Jimmy Robinson, a recording engineer who worked with Jimi Hendrix, David Bowie and many others, died last month at the age of 67, Pollstar reports. Along with his recognized studio talents, Robinson also played guitar, piano, bass, trumpet, saxophone and drums.

In the late ‘60s Robinson was playing with his Maryland band the Nowhere Men when jazz drummer Buddy Miles hired him as tenor saxophonist and brought him to New York City, where he impressed Hendrix and Record Plant co-founder Chris Kellgren, who hired him as an assistant engineer. One of his earliest assignments was to record the first-ever live show by Hendrix and Miles' Band of Gypsys in 1969. Robinson soon developed a scheduled partnership with Hendrix’s studio assistant Eddie Kramer, and they both worked regularly with the guitarist. Robinson moved to Hendrix’s Electric Lady studio in 1970.

In 1974, he became a member of Paris, the band formed by Bob Welch, formerly of Fleetwood Mac. Robinson was credited with bringing Welch -- who also happened to be his brother-in-law -- back to music and overseeing two successful solo albums in the late '70s. “Jimmy and I were both big fans of Led Zeppelin at the time,” Welch once said. "We conceived of forming a band, Paris, which would be more like Zeppelin than Fleetwood Mac. [Bassist] Glen Cornick was also in favor of this; we all wanted to rock ‘hard,’ yet with ‘depth,’ like we felt Zeppelin was doing.”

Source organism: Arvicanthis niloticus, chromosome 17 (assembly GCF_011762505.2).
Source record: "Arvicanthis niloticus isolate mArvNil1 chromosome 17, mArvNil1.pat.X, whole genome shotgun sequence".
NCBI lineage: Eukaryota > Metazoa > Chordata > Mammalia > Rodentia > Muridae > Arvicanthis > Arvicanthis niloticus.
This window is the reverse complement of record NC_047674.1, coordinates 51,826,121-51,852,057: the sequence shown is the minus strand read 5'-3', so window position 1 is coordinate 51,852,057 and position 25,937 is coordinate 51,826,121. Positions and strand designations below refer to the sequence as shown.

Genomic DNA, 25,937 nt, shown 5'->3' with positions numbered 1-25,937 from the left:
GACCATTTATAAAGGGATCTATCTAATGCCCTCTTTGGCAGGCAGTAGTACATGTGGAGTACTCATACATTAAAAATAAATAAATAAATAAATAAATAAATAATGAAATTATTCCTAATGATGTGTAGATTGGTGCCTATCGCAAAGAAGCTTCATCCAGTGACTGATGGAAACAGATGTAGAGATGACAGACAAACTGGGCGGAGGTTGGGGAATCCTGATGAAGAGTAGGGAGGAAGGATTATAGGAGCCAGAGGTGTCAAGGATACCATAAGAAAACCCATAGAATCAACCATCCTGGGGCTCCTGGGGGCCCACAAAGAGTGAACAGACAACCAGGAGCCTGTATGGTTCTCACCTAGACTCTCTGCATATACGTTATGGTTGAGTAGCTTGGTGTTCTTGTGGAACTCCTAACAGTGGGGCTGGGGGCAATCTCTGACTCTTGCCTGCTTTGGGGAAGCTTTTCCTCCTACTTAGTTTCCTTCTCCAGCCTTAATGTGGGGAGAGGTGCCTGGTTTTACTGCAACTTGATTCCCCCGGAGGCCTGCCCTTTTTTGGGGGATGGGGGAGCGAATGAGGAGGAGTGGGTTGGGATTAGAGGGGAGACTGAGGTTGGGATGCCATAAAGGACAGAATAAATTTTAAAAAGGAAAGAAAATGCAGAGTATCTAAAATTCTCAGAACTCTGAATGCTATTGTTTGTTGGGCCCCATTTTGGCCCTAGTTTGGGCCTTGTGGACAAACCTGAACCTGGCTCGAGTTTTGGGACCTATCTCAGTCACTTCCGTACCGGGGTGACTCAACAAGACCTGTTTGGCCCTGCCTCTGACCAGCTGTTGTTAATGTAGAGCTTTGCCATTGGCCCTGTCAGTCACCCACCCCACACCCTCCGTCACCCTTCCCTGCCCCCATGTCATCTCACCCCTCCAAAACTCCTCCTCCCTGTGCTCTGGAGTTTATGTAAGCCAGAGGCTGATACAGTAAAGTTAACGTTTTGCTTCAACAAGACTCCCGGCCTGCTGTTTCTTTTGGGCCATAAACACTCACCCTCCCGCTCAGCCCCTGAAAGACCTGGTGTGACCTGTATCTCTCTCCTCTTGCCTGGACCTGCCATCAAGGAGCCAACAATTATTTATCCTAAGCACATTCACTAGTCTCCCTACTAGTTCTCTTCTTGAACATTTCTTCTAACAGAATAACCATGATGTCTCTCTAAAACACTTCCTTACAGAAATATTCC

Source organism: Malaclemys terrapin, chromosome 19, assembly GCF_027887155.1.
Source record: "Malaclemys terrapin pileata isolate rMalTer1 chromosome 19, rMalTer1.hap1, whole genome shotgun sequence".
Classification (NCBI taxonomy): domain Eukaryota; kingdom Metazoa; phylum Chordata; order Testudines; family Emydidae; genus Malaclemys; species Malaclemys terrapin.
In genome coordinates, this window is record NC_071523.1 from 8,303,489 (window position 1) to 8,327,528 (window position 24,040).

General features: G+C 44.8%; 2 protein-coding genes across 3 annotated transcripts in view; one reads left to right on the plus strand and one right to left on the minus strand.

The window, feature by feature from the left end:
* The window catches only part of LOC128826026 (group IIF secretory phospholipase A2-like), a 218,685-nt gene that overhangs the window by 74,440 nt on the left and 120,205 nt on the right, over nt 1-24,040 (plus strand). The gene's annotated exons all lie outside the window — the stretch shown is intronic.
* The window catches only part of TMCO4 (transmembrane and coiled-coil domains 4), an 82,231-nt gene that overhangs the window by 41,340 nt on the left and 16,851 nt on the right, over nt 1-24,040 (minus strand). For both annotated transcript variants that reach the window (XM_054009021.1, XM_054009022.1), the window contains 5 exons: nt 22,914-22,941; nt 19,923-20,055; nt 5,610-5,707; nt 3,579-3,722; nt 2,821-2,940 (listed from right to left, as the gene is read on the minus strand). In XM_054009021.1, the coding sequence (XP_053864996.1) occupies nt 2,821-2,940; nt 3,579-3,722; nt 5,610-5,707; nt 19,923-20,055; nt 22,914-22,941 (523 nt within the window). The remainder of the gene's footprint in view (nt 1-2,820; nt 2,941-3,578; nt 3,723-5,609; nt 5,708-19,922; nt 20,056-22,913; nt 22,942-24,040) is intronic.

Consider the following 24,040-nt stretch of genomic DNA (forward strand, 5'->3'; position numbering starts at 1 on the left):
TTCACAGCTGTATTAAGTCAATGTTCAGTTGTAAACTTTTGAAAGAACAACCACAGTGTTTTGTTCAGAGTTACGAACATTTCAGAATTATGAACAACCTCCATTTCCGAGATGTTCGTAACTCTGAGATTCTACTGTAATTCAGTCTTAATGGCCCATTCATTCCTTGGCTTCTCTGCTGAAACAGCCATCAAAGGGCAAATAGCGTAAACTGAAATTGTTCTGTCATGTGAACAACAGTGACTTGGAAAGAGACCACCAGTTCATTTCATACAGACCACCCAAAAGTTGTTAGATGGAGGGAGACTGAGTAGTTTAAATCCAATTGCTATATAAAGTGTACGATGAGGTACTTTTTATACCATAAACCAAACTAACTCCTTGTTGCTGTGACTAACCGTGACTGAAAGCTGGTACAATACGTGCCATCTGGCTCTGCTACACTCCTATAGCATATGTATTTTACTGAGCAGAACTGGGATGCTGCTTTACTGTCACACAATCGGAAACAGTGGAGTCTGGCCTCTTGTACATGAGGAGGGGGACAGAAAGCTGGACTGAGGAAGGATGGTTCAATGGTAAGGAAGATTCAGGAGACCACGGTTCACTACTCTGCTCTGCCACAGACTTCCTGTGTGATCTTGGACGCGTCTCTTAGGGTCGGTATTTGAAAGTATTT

Robinson also worked on Bowie’s Station to Station album, and was credited by producer Harry Maslin with having “saved the day” with his “professionalism” during a particularly tense recording session. Further collaborations included sessions with Jimmy Page, Sammy Hagar and Van Morrison. After the death of colleague Kellgren, Robinson became a consultant and freelance engineer, and set up his own firm, Ear Candy Audio Productions, Inc. His credits included Tom Petty, Lynyrd Skynyrd, Paul McCartney and many others. Robinson released a solo album, Guitarworks, in 2012.

 

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